Miss K’s Birth


I was lucky enough to have a good friend from grad school due with her first child at the same time I needed to start going to births. She and her husband are family to me and I was very proud to be involved in their birth process. While I was excited, I was also terrified. No one wants to “mess up” and ruin someone’s birth of their first child! Luckily, she had another friend who was an experienced doula that was there to let me shadow her and get a feel for the new world I had ventured into.


I worked with this family from the very beginning. I was a friend during their struggle with fertility issues. I cried when her mom called to tell me my children were going to have a new cousin and I knew the gender before the parents did, as I hosted a gender reveal party for them! Seeing them cut into that pink cake and look at each other with pure tears of joy, was one of the best feelings I had ever had. All of this made being their doula that much more special!


I got the call they were on the way to the hospital while I was sitting at work at my “real job”. Yes, that’s right, by this point I had gone back to work for the Court. When you have a family, you have to make a living and it would be awhile until my new business would take off. I met them at the hospital shortly after they were admitted. Little did I know that I would spend nearly 40 hours with my best friends while they brought their first child into this world. I have never been more proud of anyone. We changed positions continuously, labored in the tub, massaged her, and most importantly, talked to her.


We made sure she knew we were all there for her and that there would be a light at the end of the tunnel. I watched her struggle and then power through. I watched her want to give up and then find her strength to keep going. She was amazing. Her husband, to this day, is the most supportive father I’ve seen in the birth room. He was by her side every second (except when I forced him to take a nap) and he was never anything but positive and encouraging. I firmly believe that she only needed him to support her during her exhausting labor; yet, it was still amazing to be there and share that with them.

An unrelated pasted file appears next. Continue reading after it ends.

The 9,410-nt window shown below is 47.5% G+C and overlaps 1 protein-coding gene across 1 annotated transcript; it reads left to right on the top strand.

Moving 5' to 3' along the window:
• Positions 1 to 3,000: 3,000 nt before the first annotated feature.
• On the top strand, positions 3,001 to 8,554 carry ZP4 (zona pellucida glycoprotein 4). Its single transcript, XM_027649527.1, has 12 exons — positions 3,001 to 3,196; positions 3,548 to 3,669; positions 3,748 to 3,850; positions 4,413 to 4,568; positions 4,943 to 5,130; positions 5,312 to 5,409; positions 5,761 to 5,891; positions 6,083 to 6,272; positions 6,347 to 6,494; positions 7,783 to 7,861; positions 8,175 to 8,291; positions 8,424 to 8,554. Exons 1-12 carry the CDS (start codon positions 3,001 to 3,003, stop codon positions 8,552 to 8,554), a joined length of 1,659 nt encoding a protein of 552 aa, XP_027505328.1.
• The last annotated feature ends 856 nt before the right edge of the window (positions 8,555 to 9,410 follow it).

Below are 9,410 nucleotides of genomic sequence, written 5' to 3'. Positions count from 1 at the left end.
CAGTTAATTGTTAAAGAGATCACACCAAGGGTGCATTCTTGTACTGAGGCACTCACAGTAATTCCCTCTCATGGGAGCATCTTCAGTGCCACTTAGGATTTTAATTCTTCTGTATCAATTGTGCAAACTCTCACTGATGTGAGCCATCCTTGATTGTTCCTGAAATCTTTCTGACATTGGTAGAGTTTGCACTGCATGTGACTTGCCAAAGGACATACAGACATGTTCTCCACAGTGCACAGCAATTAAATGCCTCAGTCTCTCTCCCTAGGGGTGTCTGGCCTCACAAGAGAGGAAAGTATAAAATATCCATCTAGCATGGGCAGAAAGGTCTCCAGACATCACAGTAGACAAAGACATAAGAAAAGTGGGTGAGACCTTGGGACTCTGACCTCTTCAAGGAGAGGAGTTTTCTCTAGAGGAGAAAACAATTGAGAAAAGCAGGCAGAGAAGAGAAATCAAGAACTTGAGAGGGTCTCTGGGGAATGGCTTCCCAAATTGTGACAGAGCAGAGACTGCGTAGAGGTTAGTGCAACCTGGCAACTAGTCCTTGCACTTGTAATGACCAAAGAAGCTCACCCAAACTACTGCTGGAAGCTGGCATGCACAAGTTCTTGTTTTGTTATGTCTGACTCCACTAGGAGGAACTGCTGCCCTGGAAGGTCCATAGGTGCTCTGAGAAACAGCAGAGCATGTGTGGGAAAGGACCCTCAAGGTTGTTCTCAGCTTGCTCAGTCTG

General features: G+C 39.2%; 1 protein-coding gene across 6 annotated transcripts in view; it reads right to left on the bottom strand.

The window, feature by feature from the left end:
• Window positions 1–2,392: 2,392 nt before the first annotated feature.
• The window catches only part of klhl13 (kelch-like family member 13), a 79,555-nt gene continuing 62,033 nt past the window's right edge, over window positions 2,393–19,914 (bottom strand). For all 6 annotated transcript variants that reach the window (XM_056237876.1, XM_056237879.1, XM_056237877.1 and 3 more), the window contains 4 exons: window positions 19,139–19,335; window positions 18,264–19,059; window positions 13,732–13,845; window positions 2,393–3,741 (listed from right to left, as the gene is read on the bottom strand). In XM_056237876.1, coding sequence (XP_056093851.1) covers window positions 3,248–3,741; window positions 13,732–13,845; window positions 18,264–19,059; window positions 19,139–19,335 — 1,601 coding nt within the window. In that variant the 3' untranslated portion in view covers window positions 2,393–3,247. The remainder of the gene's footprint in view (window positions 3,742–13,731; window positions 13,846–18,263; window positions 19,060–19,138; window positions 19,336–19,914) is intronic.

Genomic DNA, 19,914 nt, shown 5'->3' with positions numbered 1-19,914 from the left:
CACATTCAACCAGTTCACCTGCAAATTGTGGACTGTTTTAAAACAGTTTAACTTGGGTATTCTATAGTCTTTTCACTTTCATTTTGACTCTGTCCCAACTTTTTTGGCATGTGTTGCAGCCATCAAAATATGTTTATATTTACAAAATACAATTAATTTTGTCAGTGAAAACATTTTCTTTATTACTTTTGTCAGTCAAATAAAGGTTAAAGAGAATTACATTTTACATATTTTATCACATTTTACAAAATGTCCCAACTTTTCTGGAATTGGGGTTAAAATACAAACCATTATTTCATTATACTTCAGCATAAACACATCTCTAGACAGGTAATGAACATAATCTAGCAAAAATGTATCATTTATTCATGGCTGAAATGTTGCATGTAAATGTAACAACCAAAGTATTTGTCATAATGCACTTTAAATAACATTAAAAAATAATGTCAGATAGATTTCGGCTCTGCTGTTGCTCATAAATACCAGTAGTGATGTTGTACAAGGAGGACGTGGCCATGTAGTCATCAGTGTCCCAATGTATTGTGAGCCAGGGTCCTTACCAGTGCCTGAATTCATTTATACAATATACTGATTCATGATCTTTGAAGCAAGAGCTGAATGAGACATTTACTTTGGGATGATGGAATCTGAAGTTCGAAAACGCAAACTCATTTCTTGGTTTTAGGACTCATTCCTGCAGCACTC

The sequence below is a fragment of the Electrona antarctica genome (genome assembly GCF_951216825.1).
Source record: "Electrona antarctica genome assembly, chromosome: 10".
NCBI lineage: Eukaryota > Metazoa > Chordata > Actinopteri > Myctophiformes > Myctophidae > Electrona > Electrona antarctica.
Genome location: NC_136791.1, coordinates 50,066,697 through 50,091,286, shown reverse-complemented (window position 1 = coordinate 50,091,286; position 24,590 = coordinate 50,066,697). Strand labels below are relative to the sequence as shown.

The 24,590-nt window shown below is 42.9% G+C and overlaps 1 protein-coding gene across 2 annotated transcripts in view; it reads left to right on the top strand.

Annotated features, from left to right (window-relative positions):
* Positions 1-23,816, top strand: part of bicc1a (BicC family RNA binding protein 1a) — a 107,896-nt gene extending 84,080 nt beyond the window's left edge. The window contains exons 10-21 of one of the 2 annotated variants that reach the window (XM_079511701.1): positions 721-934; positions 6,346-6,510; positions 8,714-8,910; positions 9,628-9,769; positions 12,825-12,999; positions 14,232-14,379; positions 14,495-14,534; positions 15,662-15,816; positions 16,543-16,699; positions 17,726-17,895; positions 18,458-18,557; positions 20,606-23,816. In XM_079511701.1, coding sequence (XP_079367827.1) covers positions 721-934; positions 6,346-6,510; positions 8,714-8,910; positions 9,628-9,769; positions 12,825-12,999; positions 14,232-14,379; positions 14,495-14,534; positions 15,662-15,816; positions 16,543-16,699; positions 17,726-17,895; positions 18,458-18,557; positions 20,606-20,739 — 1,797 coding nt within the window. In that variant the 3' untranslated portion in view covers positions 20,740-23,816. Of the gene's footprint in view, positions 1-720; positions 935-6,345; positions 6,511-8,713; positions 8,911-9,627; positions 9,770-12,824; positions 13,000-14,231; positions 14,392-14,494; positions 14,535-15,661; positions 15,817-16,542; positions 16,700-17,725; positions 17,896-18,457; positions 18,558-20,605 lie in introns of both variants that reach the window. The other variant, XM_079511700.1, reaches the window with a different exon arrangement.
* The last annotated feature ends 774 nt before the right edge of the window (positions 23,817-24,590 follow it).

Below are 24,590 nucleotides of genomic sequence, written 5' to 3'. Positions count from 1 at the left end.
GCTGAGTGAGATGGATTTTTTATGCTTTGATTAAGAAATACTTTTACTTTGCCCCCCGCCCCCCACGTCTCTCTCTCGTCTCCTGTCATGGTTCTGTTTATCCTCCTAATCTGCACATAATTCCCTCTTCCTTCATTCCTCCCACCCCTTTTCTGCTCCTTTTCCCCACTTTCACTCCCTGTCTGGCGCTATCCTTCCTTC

After what seemed like an eternity in the birth room (I apparently thought it would be a great idea to stay awake for the ENTIRE time…..rookie mistake), it had reached the time to push. As I watched my tiny little niece (and first doula baby) come into this world I was amazed, fascinated, completely addicted to birth and most of all…an emotional wreck! I held it together as best as I could, given I was now a professional; but all it took was one look at her dad’s face, looking at his daughter for the first time and I stood there, drowning in tears, right along with the rest of the room.  Miss K, my ‘niece’ was born on April 12th, 2013 and it was by far one of the best experiences of my life. I may not have known what I was doing at all during that birth, but being a doula was going to become a huge part of my life from that point on. I was officially ‘an experienced doula’.